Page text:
The woods were close-planted fir trees, and the shell-bursts tore and smashed them, and the splinters from the tree bursts were like javelins in the half-light of the forest,” wrote war correspondent Ernest Hemingway of the experience of Lt. Gen. Courtney Hodges’ U.S. First Army as it fought its way into the Hürtgen Forest just inside Germany in autumn 1944.
One way to appreciate the horrific conditions in which First Army fought is through the eyes of war correspondents such as Hemingway, Mack Morriss, and others. Their lyrical prose brings the wooded battlefield to life.
“The firs are thick, and there are 50 square miles of them standing dismal and dripping at the approaches to the Cologne plain,” wrote Morriss for Yank magazine. “The bodies of the firs begin close to ground so that each fir interlocks its body with another. At the height of a man standing is a mass of dark, impenetrable green. But at the height of a man crawling, there is room, and it is like a room, low-roofed and forbidding. And through this cave moved the infantry.”
The Siegfried Line, or West Wall, in the Hürtgen consisted of two bands. The Americans would first encounter the outer belt, known as the Scharnhorst Line, and then the inner belt, known as the Schill Line. German work parties had built these fortifications with steel and concrete before the war, and they multiplied the defensive strength of the German units occupying them many fold. Taken together, the dense forest and Siegfried Line fortifications were a nearly insurmountable challenge for an attacking force that could not bring to bear its airpower, artillery, and armor in a satisfactory manner in the thick woods.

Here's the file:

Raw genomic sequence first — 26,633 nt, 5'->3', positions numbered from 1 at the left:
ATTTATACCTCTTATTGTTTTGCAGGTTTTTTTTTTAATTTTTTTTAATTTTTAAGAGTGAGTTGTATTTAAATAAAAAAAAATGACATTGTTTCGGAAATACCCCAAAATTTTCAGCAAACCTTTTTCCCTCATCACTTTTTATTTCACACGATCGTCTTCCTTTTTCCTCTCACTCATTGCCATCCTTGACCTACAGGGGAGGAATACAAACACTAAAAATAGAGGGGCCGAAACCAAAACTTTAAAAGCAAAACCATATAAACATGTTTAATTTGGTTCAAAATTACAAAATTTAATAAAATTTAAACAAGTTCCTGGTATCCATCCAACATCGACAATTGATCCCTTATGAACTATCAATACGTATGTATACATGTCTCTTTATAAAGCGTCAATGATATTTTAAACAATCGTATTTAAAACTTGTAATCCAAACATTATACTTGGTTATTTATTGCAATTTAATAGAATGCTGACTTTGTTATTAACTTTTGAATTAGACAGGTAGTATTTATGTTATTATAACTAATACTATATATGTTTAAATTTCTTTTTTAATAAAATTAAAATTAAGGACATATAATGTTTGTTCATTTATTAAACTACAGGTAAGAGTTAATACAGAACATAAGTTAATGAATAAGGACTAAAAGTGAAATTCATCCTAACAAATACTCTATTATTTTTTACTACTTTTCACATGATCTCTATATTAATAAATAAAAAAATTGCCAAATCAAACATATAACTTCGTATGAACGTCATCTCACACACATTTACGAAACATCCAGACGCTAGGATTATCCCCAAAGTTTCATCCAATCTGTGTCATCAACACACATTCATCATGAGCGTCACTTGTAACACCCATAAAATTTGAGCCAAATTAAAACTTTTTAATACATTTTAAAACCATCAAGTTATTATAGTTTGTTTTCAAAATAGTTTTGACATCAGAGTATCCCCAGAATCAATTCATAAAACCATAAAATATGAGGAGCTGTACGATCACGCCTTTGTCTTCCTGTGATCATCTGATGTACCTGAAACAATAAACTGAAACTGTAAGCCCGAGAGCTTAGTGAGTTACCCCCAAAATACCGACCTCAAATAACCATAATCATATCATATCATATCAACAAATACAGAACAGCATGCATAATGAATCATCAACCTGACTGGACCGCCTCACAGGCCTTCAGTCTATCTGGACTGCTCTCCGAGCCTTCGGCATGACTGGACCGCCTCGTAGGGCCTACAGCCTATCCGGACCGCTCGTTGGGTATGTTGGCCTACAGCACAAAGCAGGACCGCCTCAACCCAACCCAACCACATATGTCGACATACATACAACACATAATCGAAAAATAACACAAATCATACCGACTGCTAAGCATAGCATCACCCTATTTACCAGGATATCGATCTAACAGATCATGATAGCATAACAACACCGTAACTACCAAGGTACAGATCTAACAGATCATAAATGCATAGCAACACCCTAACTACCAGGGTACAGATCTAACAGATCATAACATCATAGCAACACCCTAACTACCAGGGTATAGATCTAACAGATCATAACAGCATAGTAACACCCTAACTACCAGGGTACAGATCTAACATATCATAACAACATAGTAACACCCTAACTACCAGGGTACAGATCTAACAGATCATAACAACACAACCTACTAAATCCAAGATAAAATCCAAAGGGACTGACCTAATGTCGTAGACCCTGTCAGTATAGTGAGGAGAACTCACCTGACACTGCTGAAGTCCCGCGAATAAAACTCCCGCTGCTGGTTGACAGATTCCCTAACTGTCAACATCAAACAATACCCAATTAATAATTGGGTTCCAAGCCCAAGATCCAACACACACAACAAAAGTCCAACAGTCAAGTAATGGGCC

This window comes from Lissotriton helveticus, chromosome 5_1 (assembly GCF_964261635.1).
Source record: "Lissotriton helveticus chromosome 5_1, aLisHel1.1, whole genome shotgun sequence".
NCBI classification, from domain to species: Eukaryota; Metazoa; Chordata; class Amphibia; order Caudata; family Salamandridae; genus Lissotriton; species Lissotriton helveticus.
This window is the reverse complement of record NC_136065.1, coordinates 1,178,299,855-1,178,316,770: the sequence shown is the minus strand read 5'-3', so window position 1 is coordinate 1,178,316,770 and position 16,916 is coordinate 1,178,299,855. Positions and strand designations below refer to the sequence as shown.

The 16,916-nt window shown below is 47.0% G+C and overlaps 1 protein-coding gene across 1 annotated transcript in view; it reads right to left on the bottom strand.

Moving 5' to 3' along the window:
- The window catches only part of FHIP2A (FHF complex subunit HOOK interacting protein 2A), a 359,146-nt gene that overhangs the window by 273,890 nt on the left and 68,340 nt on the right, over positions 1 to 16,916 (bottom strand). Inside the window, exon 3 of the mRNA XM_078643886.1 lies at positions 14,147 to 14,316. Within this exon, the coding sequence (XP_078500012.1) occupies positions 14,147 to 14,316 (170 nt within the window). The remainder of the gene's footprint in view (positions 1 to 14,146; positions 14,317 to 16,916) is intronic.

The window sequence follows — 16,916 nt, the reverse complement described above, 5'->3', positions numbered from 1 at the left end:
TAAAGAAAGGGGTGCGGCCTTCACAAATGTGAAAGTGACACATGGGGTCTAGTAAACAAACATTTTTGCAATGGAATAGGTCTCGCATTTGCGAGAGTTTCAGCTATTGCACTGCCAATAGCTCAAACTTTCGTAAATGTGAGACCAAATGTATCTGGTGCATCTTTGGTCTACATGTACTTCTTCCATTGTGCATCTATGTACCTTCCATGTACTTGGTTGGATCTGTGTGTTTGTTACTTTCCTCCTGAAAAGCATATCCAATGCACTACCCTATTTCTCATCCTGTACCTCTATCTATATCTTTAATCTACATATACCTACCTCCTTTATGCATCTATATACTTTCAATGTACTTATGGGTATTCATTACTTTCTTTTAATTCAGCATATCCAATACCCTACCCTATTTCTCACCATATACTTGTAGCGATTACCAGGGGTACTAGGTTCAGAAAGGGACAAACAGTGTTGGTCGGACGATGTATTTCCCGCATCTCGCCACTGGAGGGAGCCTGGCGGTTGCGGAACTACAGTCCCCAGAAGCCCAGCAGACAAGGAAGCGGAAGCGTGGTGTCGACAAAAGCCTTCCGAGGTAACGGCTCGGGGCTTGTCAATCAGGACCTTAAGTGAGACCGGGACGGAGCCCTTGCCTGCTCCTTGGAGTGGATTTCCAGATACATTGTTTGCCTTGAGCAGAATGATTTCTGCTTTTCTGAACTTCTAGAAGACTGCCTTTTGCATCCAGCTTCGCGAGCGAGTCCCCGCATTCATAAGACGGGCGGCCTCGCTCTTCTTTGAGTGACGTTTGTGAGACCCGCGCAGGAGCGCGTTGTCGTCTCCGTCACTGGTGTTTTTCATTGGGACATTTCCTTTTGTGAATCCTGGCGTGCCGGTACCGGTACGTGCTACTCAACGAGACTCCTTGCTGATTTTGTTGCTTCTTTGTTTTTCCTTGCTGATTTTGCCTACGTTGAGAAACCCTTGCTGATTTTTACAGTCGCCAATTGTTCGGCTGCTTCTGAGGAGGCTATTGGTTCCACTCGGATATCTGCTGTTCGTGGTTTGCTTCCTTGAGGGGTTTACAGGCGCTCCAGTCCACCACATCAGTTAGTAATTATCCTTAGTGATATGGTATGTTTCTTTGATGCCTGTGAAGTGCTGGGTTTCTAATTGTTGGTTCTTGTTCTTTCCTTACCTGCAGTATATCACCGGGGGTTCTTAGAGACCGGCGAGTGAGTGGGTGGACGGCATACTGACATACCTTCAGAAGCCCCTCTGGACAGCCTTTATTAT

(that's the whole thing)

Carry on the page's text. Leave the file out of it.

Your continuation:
The German forces sent to defend the Hürtgen had added their own obstructions. These last-minute obstacles, including roadblocks and log and earth bunkers, were “prepared magnificently,” wrote Morriss.
The Germans effective use of their artillery prolonged the fight. Hemingway saw firsthand the staggering firepower of the German 88mm flak gun used in direct ground support in the Hürtgen Forest. “The tanks and [tank destroyers] got up the hill and the flak guns (German antiaircraft guns, which fire almost as rapidly as machine guns, being used for direct fire on the ground against the attacking troops) opened up first,” wrote Hemingway in Collier’s Weekly, who accompanied the 22nd Infantry Regiment into the forest.
“American infantry moved up ahead of the M4 Sherman tanks to begin prying the Germans out of their bunkers,” wrote Hemingway. “About that time they really opened up with the 88s—the 88s and all that flak. One [tank destroyer] hit a mine … and the tanks began to run.”
But the Americans had what it takes to get the job done. And they gave as well as they received. Hemingway recalls watching a U.S. tank destroyer fire at close range at the steel door of a bunker to get the occupants to surrender. “That old Wump gun fired about six rounds and blasted that door in, and then you ought to have heard them want to come out,” he wrote. “They started to come out, and you never seen such a mess. Every one of them was wounded in five or six different places from pieces of concrete and steel.” This and similar techniques were repeated until the forest was clear.
—William E. Welsh